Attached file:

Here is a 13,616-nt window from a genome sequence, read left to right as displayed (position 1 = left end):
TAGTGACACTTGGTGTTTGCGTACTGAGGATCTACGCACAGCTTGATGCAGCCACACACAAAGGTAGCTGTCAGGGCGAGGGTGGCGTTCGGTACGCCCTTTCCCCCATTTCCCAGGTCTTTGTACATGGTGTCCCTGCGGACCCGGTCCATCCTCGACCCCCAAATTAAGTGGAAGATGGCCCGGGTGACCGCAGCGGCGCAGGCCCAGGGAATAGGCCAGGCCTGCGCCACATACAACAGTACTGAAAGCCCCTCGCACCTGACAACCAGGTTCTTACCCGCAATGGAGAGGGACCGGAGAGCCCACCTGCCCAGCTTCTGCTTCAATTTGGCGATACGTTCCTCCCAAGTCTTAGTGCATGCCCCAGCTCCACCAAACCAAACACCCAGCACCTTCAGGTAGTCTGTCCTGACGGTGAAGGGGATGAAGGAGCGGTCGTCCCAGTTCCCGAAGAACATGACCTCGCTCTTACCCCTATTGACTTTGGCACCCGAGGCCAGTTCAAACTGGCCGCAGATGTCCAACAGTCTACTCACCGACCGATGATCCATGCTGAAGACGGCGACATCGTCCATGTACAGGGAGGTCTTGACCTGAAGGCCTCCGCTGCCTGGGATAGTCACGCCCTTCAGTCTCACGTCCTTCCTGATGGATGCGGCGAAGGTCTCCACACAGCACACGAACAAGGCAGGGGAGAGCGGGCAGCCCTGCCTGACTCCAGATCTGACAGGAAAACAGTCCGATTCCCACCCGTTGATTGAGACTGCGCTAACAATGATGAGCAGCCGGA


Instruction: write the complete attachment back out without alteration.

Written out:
Here is a 13,616-nt window from a genome sequence, read left to right as displayed (position 1 = left end):
TAGTGACACTTGGTGTTTGCGTACTGAGGATCTACGCACAGCTTGATGCAGCCACACACAAAGGTAGCTGTCAGGGCGAGGGTGGCGTTCGGTACGCCCTTTCCCCCATTTCCCAGGTCTTTGTACATGGTGTCCCTGCGGACCCGGTCCATCCTCGACCCCCAAATTAAGTGGAAGATGGCCCGGGTGACCGCAGCGGCGCAGGCCCAGGGAATAGGCCAGGCCTGCGCCACATACAACAGTACTGAAAGCCCCTCGCACCTGACAACCAGGTTCTTACCCGCAATGGAGAGGGACCGGAGAGCCCACCTGCCCAGCTTCTGCTTCAATTTGGCGATACGTTCCTCCCAAGTCTTAGTGCATGCCCCAGCTCCACCAAACCAAACACCCAGCACCTTCAGGTAGTCTGTCCTGACGGTGAAGGGGATGAAGGAGCGGTCGTCCCAGTTCCCGAAGAACATGACCTCGCTCTTACCCCTATTGACTTTGGCACCCGAGGCCAGTTCAAACTGGCCGCAGATGTCCAACAGTCTACTCACCGACCGATGATCCATGCTGAAGACGGCGACATCGTCCATGTACAGGGAGGTCTTGACCTGAAGGCCTCCGCTGCCTGGGATAGTCACGCCCTTCAGTCTCACGTCCTTCCTGATGGATGCGGCGAAGGTCTCCACACAGCACACGAACAAGGCAGGGGAGAGCGGGCAGCCCTGCCTGACTCCAGATCTGACAGGAAAACAGTCCGATTCCCACCCGTTGATTGAGACTGCGCTAACAATGATGAGCAGCCGGA